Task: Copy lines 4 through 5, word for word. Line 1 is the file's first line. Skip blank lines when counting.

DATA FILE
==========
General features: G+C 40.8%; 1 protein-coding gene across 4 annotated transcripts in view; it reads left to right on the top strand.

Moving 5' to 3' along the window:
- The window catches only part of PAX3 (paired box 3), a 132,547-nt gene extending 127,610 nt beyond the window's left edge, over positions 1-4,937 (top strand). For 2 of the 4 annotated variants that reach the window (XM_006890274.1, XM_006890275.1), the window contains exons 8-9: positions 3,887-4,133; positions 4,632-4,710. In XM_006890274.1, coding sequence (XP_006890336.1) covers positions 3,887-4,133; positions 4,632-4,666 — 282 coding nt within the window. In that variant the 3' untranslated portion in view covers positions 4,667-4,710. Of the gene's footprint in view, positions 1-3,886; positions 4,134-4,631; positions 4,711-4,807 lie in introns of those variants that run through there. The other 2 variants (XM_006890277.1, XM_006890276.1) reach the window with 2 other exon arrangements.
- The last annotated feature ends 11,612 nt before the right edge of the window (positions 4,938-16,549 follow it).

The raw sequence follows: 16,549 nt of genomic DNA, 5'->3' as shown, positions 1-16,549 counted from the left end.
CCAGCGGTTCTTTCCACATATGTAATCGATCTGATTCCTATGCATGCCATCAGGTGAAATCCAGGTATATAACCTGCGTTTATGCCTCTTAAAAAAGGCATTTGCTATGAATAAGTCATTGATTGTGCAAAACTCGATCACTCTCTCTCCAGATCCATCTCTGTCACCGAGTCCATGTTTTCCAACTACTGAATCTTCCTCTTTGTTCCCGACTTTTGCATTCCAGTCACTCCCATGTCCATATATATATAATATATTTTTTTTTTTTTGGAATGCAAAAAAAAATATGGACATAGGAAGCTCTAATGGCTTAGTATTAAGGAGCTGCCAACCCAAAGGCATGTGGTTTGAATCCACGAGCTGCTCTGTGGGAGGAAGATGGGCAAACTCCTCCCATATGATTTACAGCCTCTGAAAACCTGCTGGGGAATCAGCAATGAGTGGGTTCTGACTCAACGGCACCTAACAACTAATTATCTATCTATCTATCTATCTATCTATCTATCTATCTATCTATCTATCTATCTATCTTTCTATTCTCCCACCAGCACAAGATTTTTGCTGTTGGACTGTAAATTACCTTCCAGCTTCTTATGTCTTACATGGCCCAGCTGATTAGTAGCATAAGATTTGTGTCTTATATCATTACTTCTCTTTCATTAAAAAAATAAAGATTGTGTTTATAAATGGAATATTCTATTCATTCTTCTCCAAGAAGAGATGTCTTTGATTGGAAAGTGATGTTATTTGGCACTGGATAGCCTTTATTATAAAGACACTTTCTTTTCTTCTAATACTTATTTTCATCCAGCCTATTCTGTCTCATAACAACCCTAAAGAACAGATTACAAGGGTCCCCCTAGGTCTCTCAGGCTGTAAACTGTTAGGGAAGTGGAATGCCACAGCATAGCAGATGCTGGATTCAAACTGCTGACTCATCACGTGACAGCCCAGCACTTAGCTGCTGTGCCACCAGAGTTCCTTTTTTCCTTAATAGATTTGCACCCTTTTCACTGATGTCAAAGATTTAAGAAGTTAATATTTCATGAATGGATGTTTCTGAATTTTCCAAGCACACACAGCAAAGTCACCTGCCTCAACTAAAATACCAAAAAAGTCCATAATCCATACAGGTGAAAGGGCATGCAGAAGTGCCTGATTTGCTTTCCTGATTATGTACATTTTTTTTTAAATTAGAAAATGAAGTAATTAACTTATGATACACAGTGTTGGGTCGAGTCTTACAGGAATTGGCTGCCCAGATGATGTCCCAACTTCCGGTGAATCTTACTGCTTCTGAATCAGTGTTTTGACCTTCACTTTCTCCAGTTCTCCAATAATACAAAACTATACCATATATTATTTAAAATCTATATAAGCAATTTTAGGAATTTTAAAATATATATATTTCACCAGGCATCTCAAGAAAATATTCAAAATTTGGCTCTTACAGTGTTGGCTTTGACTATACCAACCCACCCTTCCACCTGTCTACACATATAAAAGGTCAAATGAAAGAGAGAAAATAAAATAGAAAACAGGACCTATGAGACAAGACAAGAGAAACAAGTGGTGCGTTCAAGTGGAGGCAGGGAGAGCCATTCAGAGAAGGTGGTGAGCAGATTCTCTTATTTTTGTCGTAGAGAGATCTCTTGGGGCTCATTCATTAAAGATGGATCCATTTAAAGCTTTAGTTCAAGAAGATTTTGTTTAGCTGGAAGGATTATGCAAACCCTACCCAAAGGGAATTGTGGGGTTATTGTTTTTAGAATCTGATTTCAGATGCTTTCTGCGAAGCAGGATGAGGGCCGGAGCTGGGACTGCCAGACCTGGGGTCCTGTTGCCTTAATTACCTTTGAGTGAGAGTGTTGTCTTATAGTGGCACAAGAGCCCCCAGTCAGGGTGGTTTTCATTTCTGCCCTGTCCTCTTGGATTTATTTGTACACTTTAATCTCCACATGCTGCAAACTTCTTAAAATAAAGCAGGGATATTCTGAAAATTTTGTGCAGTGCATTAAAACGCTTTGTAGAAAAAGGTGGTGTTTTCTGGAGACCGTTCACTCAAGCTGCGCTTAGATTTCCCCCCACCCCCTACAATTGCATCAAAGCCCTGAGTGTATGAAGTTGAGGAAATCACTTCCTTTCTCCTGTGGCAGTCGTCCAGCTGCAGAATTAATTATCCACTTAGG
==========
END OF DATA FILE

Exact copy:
- The last annotated feature ends 11,612 nt before the right edge of the window (positions 4,938-16,549 follow it).

The raw sequence follows: 16,549 nt of genomic DNA, 5'->3' as shown, positions 1-16,549 counted from the left end.